10 Van Limburg brothers: to Paris and Bourges


During the last years of his life, Philip the Bold stayed in Paris for the main part of the year, where he usually enjoyed the hospitality of his brother and most intimate friend, the Duc de Berry. Undoubtedly, the Duke knew the work of the Van Limburg Brothers and saw the talent in these three young men. After Philip's death, he immediately engaged them. The Duke's faith in the brothers was such, that he, after a brief period of getting acquainted, gave the assignment for a completely new book of hours, the manuscript which later would be known as 'Belles Heures de Jean, Duc de Berry'. This manuscript survived the centuries, and can now be found in the Metropolitan Museum in New York. Probably, the brothers were, at this time or briefly after, also involved in the redecoration of the Château de Bicêtre (presently only a metro stop) in Paris. The murals and painted panelling they made there were lost within a few years, during the popular uprising against the Duc de Berry, when the castle was stormed and looted (1411). 
In 1408, the brothers must have been under the duke's umbrella for some time, because in that year a strange affair takes place: charges are brought against the Duc de Berry in the Paris Parliament on account of abduction of an eight-year-old girl from a respected family in his capital Bourges. The duke had ordered the kidnapping of the girl, Gillette le Mercier, in order for her to be able to marry Paul van Limburg, his court painter, 20 years her senior, against her mother's wishes (she was a widow). The case was settled by mutual agreement, and Paul and Gillette actually married when the bride turned twelve. Gillette survived her husband about 18 years, remarried and died, childless, in 1434.
In 1409, another circumstance occurred to indicate how much the duke wanted to secure his leading painter's favour: he gave Paul van Limburg a large house ('good enough for a prince') at a fine location in Bourges.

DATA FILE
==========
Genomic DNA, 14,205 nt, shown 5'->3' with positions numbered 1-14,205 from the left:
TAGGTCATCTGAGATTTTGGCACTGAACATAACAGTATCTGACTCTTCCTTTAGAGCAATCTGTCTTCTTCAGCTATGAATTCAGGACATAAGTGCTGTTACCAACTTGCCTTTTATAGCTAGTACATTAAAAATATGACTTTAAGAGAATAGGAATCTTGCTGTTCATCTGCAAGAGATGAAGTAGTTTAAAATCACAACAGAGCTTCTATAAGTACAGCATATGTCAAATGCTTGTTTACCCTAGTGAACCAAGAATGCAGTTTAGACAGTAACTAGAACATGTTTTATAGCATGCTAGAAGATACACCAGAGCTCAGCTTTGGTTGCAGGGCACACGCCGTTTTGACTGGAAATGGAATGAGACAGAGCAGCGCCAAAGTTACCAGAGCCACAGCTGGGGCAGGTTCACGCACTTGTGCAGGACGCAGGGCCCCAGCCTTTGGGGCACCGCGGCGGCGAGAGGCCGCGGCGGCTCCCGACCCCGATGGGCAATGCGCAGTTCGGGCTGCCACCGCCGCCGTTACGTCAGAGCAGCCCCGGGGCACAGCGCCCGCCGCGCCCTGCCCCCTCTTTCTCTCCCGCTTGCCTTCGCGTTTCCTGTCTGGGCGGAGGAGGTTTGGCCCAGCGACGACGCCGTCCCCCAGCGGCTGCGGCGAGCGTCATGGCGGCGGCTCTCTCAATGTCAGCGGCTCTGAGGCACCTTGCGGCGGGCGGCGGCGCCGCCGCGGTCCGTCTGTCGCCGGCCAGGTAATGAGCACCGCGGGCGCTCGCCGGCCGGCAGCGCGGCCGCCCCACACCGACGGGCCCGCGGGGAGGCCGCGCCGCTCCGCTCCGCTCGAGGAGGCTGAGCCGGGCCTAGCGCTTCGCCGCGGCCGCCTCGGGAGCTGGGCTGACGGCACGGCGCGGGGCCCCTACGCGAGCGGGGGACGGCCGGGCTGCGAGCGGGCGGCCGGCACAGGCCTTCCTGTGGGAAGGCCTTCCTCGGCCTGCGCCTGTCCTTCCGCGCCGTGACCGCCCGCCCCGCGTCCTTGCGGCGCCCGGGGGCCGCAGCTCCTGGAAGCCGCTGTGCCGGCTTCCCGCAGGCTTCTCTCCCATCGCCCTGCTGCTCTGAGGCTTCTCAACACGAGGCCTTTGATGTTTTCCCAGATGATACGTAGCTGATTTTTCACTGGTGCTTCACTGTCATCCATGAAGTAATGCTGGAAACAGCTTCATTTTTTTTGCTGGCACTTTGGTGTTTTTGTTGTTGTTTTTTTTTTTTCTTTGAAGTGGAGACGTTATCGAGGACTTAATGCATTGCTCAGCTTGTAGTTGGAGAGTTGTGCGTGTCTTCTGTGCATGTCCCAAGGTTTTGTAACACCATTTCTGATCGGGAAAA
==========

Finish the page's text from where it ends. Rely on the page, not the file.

One year later, the brothers had obviously decided their future was in France. Herman and Jan gave their houses including household goods in Nijmegen to their mother.
During the last ten years of their lives, the Van Limburg Brothers belonged to the intimate friends of the Duke. They were courtiers in the classic sense of the word. The patron and his artists associated with each other in a relaxed atmosphere.
The splendour-loving duke was insatiable as a collector. One magnificent book would hardly be completed before work was started on a next one, even more beautiful and more innovating; with the 'Très Riches Heures', probably started in 1411, as the pièce de résistance of the makers as well as the patron. 
And as so often occurred in the history of art, these artistic record performances were turned in amid war, chaos and pestilence. Bourges, the city where the brothers worked, was under siege by the Burgundians for months, the plague had reappeared in the country, the Hundred-Years War went disastrously for the Duke (battle at Agincourt), and the mob destroyed his favourite castles and put him to flight.
On June 15, 1416, one year after the crushing French defeat at Agincourt, the Duke died at age seventy-five.
Possibly, the Van Limburg Brothers immediately stopped their work on the Très Riches Heures. The duke rarely paid in advance. Despite his enormous income, he had during his life now and then run up formidable debts, also with his courtiers, even with the Van Limburg Brothers.


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